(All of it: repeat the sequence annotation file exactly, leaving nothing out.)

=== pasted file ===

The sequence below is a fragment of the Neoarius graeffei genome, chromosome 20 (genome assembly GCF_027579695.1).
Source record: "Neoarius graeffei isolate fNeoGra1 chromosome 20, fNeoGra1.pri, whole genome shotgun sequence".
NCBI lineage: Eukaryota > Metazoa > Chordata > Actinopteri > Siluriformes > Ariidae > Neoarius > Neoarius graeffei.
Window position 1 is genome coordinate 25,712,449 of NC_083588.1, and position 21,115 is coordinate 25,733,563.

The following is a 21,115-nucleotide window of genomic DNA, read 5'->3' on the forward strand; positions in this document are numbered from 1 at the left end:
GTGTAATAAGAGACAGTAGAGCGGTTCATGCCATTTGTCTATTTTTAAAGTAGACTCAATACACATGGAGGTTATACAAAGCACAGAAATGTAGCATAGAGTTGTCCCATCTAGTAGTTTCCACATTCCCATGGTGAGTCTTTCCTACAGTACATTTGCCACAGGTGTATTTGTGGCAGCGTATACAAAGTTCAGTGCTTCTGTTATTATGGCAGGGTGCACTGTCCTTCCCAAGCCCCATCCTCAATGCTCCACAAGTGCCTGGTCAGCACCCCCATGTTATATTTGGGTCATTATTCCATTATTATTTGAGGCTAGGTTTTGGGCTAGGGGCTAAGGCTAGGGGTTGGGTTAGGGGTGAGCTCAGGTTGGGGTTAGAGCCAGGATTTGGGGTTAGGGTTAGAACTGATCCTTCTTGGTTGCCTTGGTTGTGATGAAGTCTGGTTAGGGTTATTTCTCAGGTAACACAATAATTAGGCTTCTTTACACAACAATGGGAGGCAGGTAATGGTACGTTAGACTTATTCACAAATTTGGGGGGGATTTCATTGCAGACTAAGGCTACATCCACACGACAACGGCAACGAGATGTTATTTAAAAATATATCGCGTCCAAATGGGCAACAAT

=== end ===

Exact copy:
The sequence below is a fragment of the Neoarius graeffei genome, chromosome 20 (genome assembly GCF_027579695.1).
Source record: "Neoarius graeffei isolate fNeoGra1 chromosome 20, fNeoGra1.pri, whole genome shotgun sequence".
NCBI lineage: Eukaryota > Metazoa > Chordata > Actinopteri > Siluriformes > Ariidae > Neoarius > Neoarius graeffei.
Window position 1 is genome coordinate 25,712,449 of NC_083588.1, and position 21,115 is coordinate 25,733,563.

The following is a 21,115-nucleotide window of genomic DNA, read 5'->3' on the forward strand; positions in this document are numbered from 1 at the left end:
GTGTAATAAGAGACAGTAGAGCGGTTCATGCCATTTGTCTATTTTTAAAGTAGACTCAATACACATGGAGGTTATACAAAGCACAGAAATGTAGCATAGAGTTGTCCCATCTAGTAGTTTCCACATTCCCATGGTGAGTCTTTCCTACAGTACATTTGCCACAGGTGTATTTGTGGCAGCGTATACAAAGTTCAGTGCTTCTGTTATTATGGCAGGGTGCACTGTCCTTCCCAAGCCCCATCCTCAATGCTCCACAAGTGCCTGGTCAGCACCCCCATGTTATATTTGGGTCATTATTCCATTATTATTTGAGGCTAGGTTTTGGGCTAGGGGCTAAGGCTAGGGGTTGGGTTAGGGGTGAGCTCAGGTTGGGGTTAGAGCCAGGATTTGGGGTTAGGGTTAGAACTGATCCTTCTTGGTTGCCTTGGTTGTGATGAAGTCTGGTTAGGGTTATTTCTCAGGTAACACAATAATTAGGCTTCTTTACACAACAATGGGAGGCAGGTAATGGTACGTTAGACTTATTCACAAATTTGGGGGGGATTTCATTGCAGACTAAGGCTACATCCACACGACAACGGCAACGAGATGTTATTTAAAAATATATCGCGTCCAAATGGGCAACAAT